Once over the flame, the boiling water in the bottom bubbles up through the glass stem into the ground coffee, which must be stirred for a minute or two before the contraption is taken off the heat. The machine begins to speak in a language of gurgles and soft whistles and then, suddenly, dark liquid travels down the glass stem into the bottom bulb on a reverse journey, this time as a smooth, tender, delicious brew.

The tried and true paper-filter method is common, usually with electric machines. I don’t know anyone who uses the French press method, in which boiling water is poured over coarsely ground beans, left to sit, then a plunger system pushes the grounds to the bottom of the pot.

Delectable coffee can be made in just about anything, I’m convinced. But there are several protocols to follow. The first is the quality of water. It has to be filtered, otherwise the chemicals used to purify tap water leave an unpleasant taste. Second is a clean coffee maker—ground coffee leaves an oily film that can turn rancid if it isn’t regularly removed.

Third is, of course, the coffee. Coffee is produced in dozens of countries in a 1,000-mile-wide belt around the equator, limited by the tropics of Cancer and Capricorn. Arabica beans are cultivated primarily in central and south America, and in southwestern Africa. Most of the rest is robusta. Each coffee tree produces about one pound of coffee beans per year—that’s about 3,600 coffee beans—and most of the crop is laboriously hand-harvested.

The climate in these areas is mildly warm and wet, and the producing countries are often subject to political upheaval—vagaries in both conditions account for the wild fluctuations in the supply and price of coffee beans.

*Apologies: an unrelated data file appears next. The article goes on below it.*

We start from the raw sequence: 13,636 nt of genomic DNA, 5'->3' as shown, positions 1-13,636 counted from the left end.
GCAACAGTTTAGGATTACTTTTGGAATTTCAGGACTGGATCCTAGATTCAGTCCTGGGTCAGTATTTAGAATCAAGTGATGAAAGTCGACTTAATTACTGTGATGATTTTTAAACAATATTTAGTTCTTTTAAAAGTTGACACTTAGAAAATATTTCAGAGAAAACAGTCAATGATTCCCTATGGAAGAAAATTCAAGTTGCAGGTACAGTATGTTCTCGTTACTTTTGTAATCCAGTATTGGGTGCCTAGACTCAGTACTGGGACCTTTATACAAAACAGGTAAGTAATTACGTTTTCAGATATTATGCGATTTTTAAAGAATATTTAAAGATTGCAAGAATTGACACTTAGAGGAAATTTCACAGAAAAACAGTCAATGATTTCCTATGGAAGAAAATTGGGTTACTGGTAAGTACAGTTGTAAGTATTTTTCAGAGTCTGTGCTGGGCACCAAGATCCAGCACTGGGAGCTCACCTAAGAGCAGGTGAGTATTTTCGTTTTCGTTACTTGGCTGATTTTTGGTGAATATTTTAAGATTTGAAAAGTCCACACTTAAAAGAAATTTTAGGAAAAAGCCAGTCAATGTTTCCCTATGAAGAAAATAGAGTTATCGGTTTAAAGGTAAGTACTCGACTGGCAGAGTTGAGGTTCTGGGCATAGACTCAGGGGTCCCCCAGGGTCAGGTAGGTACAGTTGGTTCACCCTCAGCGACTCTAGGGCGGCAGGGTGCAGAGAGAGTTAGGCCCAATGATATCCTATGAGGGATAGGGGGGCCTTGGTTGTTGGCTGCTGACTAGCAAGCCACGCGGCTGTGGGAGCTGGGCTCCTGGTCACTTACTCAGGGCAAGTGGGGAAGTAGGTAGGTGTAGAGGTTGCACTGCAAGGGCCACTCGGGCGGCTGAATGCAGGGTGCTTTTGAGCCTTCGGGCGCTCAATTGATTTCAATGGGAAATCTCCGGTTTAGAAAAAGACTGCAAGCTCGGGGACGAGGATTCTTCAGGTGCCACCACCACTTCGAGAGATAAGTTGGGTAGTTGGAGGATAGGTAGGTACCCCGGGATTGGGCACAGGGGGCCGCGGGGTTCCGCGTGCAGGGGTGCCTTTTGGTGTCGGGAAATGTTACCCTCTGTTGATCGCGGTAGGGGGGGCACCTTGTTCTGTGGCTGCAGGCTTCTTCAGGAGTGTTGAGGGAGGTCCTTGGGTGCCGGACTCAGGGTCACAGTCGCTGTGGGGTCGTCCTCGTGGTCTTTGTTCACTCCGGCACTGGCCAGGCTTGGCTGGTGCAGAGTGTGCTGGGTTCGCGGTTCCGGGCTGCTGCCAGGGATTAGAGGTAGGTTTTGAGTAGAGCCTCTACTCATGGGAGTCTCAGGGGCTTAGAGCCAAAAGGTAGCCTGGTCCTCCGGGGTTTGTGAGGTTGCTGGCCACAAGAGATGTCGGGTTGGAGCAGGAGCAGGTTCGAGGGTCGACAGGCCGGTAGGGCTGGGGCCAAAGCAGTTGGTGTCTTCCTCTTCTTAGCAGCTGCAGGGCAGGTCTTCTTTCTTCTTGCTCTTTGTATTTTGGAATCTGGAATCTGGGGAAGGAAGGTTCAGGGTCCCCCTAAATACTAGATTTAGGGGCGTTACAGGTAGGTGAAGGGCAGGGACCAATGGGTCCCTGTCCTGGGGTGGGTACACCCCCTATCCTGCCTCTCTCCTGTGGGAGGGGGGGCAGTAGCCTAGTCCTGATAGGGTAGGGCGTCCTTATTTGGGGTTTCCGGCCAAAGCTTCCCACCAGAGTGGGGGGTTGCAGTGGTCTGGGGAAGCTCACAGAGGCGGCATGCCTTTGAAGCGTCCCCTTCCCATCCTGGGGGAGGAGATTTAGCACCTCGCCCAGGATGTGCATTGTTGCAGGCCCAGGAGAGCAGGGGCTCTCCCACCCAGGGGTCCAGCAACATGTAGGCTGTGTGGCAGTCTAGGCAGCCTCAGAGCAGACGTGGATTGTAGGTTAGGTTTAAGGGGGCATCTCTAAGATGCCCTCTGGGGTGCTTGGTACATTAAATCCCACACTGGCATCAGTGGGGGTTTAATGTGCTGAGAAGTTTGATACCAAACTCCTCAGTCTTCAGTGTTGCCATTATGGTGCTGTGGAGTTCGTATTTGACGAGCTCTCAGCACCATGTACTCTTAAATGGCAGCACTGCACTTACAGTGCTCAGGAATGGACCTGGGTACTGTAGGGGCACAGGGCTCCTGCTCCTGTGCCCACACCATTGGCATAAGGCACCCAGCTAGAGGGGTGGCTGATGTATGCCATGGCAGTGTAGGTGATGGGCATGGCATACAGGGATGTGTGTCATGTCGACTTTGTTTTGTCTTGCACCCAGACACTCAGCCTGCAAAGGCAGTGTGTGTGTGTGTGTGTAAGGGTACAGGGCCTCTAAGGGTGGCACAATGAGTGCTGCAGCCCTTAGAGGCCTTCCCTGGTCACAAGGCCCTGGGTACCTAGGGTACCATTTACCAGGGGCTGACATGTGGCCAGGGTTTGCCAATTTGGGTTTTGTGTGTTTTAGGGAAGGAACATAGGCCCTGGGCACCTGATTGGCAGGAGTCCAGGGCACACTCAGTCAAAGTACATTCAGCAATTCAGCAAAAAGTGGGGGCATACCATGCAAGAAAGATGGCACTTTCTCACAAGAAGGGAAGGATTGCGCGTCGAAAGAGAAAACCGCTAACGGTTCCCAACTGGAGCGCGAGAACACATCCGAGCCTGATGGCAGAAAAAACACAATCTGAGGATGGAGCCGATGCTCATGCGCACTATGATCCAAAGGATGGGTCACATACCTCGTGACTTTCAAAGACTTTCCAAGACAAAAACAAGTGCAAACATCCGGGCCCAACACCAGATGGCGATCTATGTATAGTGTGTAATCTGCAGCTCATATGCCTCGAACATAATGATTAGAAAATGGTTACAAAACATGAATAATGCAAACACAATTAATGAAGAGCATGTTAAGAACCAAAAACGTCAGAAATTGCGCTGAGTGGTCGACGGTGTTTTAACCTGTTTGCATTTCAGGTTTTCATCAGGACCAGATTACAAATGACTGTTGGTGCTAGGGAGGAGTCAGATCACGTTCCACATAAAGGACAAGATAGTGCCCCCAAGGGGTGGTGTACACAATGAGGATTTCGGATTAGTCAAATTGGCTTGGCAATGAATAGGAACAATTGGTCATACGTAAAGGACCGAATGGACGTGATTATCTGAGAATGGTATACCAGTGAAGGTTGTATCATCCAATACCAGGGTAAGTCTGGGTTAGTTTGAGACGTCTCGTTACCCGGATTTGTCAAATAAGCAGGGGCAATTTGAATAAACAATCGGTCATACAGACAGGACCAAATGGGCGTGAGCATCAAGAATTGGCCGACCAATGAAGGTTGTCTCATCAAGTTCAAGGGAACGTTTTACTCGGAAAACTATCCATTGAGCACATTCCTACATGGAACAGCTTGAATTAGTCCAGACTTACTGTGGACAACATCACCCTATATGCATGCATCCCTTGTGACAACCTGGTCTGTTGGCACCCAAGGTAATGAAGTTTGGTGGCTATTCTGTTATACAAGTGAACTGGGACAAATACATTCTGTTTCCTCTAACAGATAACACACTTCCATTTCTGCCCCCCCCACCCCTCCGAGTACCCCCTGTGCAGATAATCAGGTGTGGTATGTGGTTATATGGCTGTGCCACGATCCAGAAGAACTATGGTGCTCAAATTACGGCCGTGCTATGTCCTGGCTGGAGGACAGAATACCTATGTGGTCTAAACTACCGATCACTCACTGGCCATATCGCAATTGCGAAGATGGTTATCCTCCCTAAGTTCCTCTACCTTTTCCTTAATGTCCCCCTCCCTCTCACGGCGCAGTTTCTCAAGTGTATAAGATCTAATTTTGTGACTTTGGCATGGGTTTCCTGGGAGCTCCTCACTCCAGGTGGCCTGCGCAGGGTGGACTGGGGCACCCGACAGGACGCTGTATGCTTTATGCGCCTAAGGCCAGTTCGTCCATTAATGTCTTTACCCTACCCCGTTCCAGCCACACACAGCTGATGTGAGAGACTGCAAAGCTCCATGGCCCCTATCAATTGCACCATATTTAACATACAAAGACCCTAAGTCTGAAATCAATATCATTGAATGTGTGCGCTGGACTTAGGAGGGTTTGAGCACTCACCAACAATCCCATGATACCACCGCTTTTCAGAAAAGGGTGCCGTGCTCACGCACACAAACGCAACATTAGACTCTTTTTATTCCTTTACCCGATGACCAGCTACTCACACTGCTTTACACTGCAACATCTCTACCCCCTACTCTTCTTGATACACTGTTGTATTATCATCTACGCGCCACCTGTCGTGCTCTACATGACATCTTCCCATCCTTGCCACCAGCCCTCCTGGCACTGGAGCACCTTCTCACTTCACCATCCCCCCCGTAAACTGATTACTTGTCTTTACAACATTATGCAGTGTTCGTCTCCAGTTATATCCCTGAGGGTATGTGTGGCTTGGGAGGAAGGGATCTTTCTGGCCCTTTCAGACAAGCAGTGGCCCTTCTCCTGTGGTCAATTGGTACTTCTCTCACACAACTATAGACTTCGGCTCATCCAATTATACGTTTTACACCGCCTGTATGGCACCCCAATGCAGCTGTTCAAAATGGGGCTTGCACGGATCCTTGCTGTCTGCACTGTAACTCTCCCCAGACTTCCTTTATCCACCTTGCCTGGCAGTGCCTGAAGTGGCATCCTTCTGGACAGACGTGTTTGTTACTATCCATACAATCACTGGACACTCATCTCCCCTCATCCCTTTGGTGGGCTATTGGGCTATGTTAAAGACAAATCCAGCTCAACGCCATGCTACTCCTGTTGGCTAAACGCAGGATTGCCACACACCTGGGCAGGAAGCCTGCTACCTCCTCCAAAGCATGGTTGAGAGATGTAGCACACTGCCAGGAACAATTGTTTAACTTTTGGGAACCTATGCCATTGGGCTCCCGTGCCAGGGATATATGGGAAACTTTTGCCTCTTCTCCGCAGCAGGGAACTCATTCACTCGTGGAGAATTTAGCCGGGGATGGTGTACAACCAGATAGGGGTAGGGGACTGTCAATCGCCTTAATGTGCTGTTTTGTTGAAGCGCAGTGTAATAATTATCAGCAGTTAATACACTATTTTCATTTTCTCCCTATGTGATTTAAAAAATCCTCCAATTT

Choosing good coffee is no easy task but, like choosing good wine, it’s enjoyable, because the best way is to taste, taste, taste.

Common coffee wisdom says to grind the beans yourself, just before brewing. I held to this for years, until I realized how much I didn’t like the noise of the grinder, particularly first thing in the morning. So I set out to find the best ground coffee. I have my favorite roasters (brûleries), of course, who will sell ground coffee, but they’re not in my neighborhood. I decided to go to the very long coffee aisle in the supermarket and see what it had to offer.

I systematically tried every brand of coffee there and to my surprise and relief, I found a good ground coffee in a can. It comes from Central America. It is Fair Trade and sustainably produced. And it produces an elegant, smooth and satisfying cup. So take heart—if you don’t have a coffee roaster nearby, hie to a supermarket and see what it offers. You may be as surprised as I was.

Aside from drinking coffee, I use it in the kitchen, primarily in desserts. Chocolate mousse isn’t chocolate mousse without a tablespoon of very strong coffee, and freshly made coffee ice cream is delicious. Sometimes I’ll rub a leg of lamb with finely ground coffee before roasting—it adds a dusky, rich flavor. Or I’ll add a touch of brewed coffee to a sauce, for depth.